• Hello Eugene,

          Yes you formula would make sense if you’re solely trading the forex markets.

          But for stocks and futures, the expectancy formula would need a little tweak due to the way transactions cost are incurred.

          Thanks for sharing you formula! ๐Ÿ™‚


  • Hi Rayner,

    Please update your links to your proprietary trading spreadsheet and the trading checklists. I cannot go there and always back to this blog instead.

    Thank you.

  • Hi Rayner,

    Please update your links to your proprietary trading spreadsheet and the trading checklists. I cannot go there and I always go back to this blog instead.

    Thank you.

    • Hi Hardie,

      Apologies for the inconvenience. The link should be working fine now.

      If you still can’t get it to work, do drop me an email at the contact page and I’ll send you a copy personally.


  • Hi Rayner

    waw…thats look like complete explanation. Thanks .
    Its give me an idea how trading works…thanks a again Rayner
    I will follow and close look on your site and guidance.


    enjoy n cheers

  • Rayner sir, thanks a lot for giving such information. I am from india and trading in indian equities since last about seven years. till date, I have no plan what to do and I am entering into trade with a trading plan. now will prepare a trading plan accordingly and take steps thereon accordingly. I wish to god that you wil continue with such information/videos for ever.

    thank you so much.

    • Hi Sanjay,

      A trading plan is a big stepping stone, where losing traders start becoming profitable.

      Don’t hesitate to let me know if you’ve got any questions, I’ll be glad to help.


  • Rayner,

    Your article confirms what I’ve been reading on – how itโ€™s imperative you have a trading plan before you begin trading. And I also now understand the main elements that go into one from (which you list above as well: conditions of trading setup, risk management, etc…) These sites, yours included donโ€™t go into too much detail, just give an overview. Or, at least I’m looking for more detail!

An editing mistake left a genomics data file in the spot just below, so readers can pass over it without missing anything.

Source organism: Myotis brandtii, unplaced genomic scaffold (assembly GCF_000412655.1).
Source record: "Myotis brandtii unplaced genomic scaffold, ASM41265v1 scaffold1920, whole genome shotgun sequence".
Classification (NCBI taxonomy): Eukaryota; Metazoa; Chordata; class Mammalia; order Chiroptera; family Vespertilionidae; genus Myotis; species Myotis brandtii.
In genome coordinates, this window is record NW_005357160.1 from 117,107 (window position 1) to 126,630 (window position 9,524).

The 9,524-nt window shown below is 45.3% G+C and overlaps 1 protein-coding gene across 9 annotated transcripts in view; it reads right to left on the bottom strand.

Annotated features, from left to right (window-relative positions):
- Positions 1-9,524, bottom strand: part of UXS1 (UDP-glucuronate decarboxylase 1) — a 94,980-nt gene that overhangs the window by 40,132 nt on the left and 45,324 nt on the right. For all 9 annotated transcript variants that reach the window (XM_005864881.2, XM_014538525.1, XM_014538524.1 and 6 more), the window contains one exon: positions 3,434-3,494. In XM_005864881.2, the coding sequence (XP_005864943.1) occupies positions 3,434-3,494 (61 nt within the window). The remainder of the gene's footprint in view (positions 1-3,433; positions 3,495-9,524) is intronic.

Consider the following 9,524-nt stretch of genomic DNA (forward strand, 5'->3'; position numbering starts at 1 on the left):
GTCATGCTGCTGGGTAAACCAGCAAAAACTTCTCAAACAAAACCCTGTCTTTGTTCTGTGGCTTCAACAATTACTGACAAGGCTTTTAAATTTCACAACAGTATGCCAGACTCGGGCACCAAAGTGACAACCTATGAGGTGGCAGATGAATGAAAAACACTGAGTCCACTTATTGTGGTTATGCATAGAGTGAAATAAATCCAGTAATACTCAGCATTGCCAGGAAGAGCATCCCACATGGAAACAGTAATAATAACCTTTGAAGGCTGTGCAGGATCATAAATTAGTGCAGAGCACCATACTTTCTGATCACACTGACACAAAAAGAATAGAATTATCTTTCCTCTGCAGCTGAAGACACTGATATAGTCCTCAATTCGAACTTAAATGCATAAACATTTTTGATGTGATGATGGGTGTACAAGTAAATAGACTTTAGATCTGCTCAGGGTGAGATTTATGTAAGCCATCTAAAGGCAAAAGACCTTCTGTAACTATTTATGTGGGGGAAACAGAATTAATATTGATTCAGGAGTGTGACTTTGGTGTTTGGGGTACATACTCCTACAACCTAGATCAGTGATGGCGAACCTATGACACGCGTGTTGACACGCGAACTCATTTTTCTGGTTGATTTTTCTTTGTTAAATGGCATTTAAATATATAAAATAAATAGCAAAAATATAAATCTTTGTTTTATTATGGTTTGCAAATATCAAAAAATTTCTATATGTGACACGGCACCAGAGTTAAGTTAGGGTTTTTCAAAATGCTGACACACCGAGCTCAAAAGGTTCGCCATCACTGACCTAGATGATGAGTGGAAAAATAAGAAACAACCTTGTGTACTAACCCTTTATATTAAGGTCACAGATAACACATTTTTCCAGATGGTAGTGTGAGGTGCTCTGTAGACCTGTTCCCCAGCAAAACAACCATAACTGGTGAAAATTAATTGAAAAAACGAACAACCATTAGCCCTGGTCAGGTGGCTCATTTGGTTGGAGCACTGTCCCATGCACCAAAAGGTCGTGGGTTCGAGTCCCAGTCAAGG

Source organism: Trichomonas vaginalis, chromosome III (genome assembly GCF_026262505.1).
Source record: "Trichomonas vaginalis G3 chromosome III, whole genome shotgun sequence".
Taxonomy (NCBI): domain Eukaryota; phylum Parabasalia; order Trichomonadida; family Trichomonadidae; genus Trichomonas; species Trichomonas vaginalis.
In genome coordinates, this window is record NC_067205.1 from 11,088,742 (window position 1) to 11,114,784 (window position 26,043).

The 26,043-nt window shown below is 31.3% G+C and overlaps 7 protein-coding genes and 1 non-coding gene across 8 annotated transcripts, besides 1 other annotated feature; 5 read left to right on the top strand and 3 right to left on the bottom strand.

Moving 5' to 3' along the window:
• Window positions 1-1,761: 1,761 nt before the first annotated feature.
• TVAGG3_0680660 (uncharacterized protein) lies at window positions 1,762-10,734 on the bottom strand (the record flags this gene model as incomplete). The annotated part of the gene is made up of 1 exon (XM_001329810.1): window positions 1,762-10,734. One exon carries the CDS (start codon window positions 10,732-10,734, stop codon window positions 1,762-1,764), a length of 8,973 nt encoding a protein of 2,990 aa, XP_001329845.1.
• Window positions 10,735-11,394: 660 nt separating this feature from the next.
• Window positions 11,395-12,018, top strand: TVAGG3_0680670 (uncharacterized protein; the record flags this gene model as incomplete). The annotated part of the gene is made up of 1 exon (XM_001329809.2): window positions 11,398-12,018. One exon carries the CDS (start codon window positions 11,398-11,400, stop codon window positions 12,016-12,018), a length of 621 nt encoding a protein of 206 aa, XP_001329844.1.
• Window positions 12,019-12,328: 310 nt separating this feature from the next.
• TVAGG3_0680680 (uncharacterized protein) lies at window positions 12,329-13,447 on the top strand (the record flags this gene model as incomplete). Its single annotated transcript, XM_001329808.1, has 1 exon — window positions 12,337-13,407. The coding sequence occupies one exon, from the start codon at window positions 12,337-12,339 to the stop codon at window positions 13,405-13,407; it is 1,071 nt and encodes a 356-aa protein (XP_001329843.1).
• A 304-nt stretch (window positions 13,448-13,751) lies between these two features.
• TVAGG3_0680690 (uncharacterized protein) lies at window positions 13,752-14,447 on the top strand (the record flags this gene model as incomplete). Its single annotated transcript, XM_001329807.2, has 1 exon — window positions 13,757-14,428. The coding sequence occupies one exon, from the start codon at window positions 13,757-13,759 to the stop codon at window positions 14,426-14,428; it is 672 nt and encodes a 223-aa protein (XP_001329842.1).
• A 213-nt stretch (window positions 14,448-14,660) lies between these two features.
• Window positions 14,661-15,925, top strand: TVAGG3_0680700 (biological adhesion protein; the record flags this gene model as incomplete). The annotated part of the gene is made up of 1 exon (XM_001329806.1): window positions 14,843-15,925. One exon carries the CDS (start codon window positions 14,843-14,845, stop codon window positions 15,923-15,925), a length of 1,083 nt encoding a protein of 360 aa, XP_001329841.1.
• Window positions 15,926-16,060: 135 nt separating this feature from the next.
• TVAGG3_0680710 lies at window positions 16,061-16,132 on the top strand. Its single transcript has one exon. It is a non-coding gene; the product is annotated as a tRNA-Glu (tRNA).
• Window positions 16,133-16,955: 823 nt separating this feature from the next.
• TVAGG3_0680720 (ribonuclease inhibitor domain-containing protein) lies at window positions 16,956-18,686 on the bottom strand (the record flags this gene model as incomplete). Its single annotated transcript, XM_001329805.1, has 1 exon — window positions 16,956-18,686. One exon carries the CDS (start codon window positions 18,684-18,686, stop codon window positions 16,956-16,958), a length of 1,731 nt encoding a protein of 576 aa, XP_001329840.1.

Do you have or know of a trading plan template of sorts that would get into more specifics? Iโ€™m especially interested in how you would weed through the 7000 or so stocks in the US exchanges, and what exactly I should be looking for. And how to exit your trades. I hear that’s the most difficult part of trading.

    I’ve submitted my email address. Just please don’t give it out, as I get way too much email as it is!

    John G.

    • Hi John,

      The trading plan template I used is what I shared with you in the post earlier.

      I don’t trade stocks but mainly the futures product. So I look at about 60 markets.

      If you want to learn how to exit your trades, you can check out this post here.

      I respect your privacy and your email is kept confidential. You can unsubscribe anytime.


  • Hi Rayner thks fr the beautiful guidance. Can u pls advise what wuld be an ideal max drawdown size in % terms viz a viz one’s trading capital considering the fact that one is either day trading or swing or positional trading, to define a good trading system.

    • Hey Deepak,

      Drawdown is a function of how much you’re risking on each trade, and not the trading method itself.

      If you risk more per trade, then the drawdown will be steeper.